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Everything Must Go

Lotsa rage with nowhere to go fuels "Everything Must Go," a typically off-center Flemish black comedy let down by a saggy midsection. Dubbed locally as "a Belgian 'Trainspotting,' " it's nothing of the sort, but should notch up festival dates, small-screen sales and limited theatrical play in Europe. The homoerotic currents in this third feature by Jan Verheyen could give it extra mileage at gay events. Tone of scarcely buttoned-down frustration is graphically signaled in the opening sequence featuring Tony (Stany Crets), the 24-year-old son of upper middle-class parents. (Dad is a well-known prosecutor, Mom is a lawyer.) After flunking his legal exams, Tony steals some family money and sets off in an old van across Belgium to "sell things and discover the world."

With:
Tony ..... Stany Crets Andreeke ..... Peter van den Begin Soo ..... Bart De Pauw

On the way, he falls in with Andreeke (Peter van den Begin), an ex-con who’s also on a road to nowhere and steals for the sake of it. Just for fun, the pair break into Tony’s home while his parents are overseas, but eventually separate when Andreeke decides to go back to running a small bistro.

Still with a major burr under his saddle, Tony poses as an insurance salesman to con a dying old woman, but ends up conned by her. Re-meeting Andreeke, who’s now majorly angry over his eatery going bust, Tony is dragged off to rob a bank, which turns into a High Noon for one of them.

Based on a local bestseller by Tom Lanoye, the movie is essentially about two losers who rail against the bland conservatism of Belgian life but end up hardly puncturing its self-satisfied exterior. Audiences will either tune into the rampant nihilism or reckon it’s small potatoes, but the pic does have some agreeably funny moments in its dialogue and performances, especially by the restrained Crets as Tony, far more of a walking time bomb than his outwardly anarchistic pal.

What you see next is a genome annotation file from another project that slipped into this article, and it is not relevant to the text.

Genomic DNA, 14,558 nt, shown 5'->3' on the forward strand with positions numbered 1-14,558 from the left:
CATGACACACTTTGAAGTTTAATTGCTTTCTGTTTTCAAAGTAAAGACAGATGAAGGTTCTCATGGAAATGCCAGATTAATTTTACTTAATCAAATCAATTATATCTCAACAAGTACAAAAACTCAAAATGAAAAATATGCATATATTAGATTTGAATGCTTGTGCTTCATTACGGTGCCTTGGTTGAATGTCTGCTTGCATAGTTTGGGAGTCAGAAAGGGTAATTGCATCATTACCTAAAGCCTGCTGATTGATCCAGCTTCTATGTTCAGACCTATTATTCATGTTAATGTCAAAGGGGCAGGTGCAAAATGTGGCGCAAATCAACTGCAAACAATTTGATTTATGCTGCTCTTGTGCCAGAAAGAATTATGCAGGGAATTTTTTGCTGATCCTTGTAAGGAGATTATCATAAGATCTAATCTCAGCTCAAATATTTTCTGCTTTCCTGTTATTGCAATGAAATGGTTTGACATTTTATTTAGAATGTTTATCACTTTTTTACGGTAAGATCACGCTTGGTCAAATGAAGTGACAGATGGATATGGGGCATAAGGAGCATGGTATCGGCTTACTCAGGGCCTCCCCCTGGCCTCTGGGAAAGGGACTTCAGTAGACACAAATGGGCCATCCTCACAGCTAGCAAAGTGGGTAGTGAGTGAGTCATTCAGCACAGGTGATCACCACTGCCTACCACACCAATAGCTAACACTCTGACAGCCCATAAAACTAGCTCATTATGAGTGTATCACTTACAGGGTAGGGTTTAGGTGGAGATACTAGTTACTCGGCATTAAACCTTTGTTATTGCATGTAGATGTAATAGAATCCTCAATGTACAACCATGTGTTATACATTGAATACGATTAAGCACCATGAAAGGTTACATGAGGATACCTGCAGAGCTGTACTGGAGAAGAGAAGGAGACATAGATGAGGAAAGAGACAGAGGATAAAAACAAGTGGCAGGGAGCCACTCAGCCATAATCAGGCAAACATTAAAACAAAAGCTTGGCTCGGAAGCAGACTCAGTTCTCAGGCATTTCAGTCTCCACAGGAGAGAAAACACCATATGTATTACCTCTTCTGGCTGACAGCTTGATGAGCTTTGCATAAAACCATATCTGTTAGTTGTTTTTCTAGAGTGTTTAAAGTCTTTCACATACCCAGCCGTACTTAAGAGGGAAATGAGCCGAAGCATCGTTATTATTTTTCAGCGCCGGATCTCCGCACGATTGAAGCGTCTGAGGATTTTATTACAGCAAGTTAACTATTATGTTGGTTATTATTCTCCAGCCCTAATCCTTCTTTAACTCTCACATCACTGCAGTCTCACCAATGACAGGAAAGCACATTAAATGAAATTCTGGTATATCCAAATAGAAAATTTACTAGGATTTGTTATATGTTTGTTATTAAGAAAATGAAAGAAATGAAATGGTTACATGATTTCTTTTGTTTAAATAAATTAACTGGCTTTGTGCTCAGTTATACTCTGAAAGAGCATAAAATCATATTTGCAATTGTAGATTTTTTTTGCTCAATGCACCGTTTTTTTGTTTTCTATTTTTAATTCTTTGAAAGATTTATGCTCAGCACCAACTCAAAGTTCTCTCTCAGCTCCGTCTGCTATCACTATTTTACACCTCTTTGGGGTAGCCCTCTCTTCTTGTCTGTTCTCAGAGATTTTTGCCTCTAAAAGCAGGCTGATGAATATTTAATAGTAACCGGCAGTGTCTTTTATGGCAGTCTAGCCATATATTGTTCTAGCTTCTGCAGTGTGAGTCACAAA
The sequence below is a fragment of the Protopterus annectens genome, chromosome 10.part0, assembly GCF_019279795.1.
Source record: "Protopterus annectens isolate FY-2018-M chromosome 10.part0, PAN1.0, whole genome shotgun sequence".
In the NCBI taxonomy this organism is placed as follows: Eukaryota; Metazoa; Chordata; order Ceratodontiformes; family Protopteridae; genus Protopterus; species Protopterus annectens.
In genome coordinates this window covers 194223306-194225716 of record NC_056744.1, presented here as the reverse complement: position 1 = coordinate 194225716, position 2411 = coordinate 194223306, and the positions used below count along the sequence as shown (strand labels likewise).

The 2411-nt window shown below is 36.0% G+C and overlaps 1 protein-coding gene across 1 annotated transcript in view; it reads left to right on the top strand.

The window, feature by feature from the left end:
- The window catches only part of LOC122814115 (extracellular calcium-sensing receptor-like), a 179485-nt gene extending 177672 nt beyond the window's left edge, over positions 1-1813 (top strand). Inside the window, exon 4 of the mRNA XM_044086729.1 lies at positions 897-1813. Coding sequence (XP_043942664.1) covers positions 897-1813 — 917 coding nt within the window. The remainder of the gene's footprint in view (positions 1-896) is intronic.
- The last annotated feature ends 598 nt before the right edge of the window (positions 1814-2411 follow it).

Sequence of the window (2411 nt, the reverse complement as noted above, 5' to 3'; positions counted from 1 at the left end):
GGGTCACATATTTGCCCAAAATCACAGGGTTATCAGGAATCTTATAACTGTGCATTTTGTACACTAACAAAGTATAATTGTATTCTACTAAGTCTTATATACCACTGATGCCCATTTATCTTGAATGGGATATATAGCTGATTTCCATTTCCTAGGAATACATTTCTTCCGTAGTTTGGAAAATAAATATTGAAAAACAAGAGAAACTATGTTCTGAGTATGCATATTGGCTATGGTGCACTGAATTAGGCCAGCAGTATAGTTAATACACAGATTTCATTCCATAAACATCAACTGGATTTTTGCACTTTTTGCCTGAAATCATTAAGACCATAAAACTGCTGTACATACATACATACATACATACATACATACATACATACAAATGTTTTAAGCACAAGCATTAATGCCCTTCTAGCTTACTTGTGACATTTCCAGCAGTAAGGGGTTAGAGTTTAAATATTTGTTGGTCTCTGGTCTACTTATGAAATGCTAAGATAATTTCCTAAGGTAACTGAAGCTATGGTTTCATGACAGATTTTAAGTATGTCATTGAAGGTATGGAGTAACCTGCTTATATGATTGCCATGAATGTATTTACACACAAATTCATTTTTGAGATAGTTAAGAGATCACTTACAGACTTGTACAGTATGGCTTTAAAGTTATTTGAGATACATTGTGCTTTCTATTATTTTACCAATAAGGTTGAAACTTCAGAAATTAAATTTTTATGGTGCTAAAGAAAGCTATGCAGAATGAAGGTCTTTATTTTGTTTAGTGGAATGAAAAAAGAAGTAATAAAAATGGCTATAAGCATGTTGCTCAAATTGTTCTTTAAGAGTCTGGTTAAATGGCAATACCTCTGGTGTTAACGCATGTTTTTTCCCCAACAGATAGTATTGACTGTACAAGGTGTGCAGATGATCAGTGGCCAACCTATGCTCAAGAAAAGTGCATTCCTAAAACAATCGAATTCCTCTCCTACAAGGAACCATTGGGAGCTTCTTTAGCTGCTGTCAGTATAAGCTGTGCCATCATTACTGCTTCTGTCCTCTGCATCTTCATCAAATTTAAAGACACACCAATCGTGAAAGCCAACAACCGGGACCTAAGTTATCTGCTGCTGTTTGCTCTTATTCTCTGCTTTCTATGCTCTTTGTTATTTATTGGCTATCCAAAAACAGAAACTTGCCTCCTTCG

But the film’s midsection, as the lads carouse hither and thither, does flag, abandoning the impressive opening with its stylish visual design for a less controlled look and content that’s hardly new in ’90s Gen-X cinema. After the hour mark, the movie recovers its offbeat, slightly weird tone, to greater dividends.

Tech credits are OK, though the color in print caught had the sometimes weak look of a blowup from 16mm. Helmer Verheyen, who scored a big local success with his first feature, the teen saga “Boys” (1991), is currently a senior exec with Polygram Filmed Entertainment.

Everything Must Go

Belgian

Production: A Favourite Films/Phantom Films production. (International sales: Seawell Films, Paris.) Produced by Dirk Impens, Rudy Verzyck, Daniel van Avermaet. Directed by Jan Verheyen. Screenplay, Christophe Dirickx, Verheyen, Tom Lanoye, Stany Crets, Peter van den Begin, based on the novel by Lanoye.

Crew: Camera (Fujicolor), Glynn Speeckaert; editor, Ewin Ryckaert; music, Noordkaap; production design, Hubert Pouille; costume design, Ilse Vandenbussche; sound, Dan van Bever, The Mixy Sisters. Reviewed at Berlin Film Festival (market), Feb. 16, 1997. Running time: 106 MIN. (Flemish dialogue)

With: Tony ..... Stany Crets Andreeke ..... Peter van den Begin Soo ..... Bart De Pauw

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